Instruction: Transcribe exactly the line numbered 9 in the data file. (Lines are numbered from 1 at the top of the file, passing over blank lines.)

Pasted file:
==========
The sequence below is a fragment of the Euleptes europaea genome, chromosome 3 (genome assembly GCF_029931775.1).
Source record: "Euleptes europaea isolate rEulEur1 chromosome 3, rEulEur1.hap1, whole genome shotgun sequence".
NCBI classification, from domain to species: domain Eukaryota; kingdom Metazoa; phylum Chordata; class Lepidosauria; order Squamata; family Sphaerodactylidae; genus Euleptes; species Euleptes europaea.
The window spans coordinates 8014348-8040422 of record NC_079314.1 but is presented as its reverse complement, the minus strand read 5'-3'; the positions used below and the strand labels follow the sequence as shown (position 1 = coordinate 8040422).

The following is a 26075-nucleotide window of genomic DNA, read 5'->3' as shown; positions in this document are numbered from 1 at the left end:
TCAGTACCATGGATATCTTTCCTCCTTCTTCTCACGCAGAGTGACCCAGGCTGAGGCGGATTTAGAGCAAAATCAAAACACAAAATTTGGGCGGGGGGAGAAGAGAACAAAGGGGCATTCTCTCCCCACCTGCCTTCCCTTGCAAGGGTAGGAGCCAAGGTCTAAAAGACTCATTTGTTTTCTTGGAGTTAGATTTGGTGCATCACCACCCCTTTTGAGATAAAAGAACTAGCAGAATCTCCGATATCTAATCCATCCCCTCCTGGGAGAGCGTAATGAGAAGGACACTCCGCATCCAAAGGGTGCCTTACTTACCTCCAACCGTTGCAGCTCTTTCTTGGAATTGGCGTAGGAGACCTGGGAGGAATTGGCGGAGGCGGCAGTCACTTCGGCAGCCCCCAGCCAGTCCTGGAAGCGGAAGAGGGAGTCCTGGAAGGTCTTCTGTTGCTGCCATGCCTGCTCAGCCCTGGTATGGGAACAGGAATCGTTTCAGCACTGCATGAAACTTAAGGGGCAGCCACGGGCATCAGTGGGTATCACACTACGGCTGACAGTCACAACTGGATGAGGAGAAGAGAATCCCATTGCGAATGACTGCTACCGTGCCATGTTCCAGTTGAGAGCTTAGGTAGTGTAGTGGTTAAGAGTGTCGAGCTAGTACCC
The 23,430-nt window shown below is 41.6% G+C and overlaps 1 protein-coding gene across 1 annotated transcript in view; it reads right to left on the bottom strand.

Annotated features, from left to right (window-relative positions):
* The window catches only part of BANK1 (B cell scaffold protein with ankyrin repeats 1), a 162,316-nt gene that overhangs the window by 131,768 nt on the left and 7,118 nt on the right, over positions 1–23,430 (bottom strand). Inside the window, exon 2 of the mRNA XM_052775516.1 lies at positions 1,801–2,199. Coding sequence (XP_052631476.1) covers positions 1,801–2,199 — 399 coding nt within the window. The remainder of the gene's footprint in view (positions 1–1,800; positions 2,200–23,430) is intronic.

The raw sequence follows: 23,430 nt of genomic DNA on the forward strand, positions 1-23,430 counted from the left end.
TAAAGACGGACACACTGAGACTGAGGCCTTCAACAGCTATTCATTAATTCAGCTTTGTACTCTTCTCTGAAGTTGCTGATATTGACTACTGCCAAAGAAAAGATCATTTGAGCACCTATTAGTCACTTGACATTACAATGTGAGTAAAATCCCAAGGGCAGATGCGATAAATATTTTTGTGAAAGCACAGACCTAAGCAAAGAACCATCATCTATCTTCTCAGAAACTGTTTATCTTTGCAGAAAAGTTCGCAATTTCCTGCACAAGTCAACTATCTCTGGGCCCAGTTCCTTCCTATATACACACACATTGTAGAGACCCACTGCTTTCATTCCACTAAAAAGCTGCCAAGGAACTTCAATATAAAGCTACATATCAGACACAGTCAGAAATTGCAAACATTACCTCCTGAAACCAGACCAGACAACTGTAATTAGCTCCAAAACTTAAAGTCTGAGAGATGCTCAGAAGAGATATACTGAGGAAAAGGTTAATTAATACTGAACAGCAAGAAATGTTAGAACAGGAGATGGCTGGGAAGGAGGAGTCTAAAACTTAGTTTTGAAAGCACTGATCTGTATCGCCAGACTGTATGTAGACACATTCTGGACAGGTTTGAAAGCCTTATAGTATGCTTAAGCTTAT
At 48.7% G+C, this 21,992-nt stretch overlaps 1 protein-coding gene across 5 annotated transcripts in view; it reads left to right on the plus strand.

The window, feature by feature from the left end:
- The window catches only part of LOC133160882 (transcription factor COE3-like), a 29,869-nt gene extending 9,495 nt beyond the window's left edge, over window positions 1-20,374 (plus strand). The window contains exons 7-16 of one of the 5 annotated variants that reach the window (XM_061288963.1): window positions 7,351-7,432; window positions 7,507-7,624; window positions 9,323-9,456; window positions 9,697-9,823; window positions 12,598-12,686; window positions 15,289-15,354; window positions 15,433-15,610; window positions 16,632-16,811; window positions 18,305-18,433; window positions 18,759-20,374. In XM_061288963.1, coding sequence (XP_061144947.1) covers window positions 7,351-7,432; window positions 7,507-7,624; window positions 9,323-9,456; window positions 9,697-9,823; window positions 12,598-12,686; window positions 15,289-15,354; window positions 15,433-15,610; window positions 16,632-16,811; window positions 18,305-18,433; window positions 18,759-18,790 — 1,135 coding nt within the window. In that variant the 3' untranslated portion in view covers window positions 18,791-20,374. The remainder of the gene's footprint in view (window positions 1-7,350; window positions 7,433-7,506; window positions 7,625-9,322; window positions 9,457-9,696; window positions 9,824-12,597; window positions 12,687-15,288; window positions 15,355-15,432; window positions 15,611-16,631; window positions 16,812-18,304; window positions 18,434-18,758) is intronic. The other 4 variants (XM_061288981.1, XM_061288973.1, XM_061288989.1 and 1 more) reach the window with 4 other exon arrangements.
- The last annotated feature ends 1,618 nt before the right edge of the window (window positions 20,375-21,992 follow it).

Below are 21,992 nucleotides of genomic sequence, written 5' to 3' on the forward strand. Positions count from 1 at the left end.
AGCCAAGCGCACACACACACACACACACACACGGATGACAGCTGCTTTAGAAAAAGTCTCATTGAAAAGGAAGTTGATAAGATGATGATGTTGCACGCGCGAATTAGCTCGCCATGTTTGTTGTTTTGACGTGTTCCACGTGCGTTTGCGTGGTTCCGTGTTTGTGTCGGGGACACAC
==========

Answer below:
* The window catches only part of BANK1 (B cell scaffold protein with ankyrin repeats 1), a 162,316-nt gene that overhangs the window by 131,768 nt on the left and 7,118 nt on the right, over positions 1–23,430 (bottom strand). Inside the window, exon 2 of the mRNA XM_052775516.1 lies at positions 1,801–2,199. Coding sequence (XP_052631476.1) covers positions 1,801–2,199 — 399 coding nt within the window. The remainder of the gene's footprint in view (positions 1–1,800; positions 2,200–23,430) is intronic.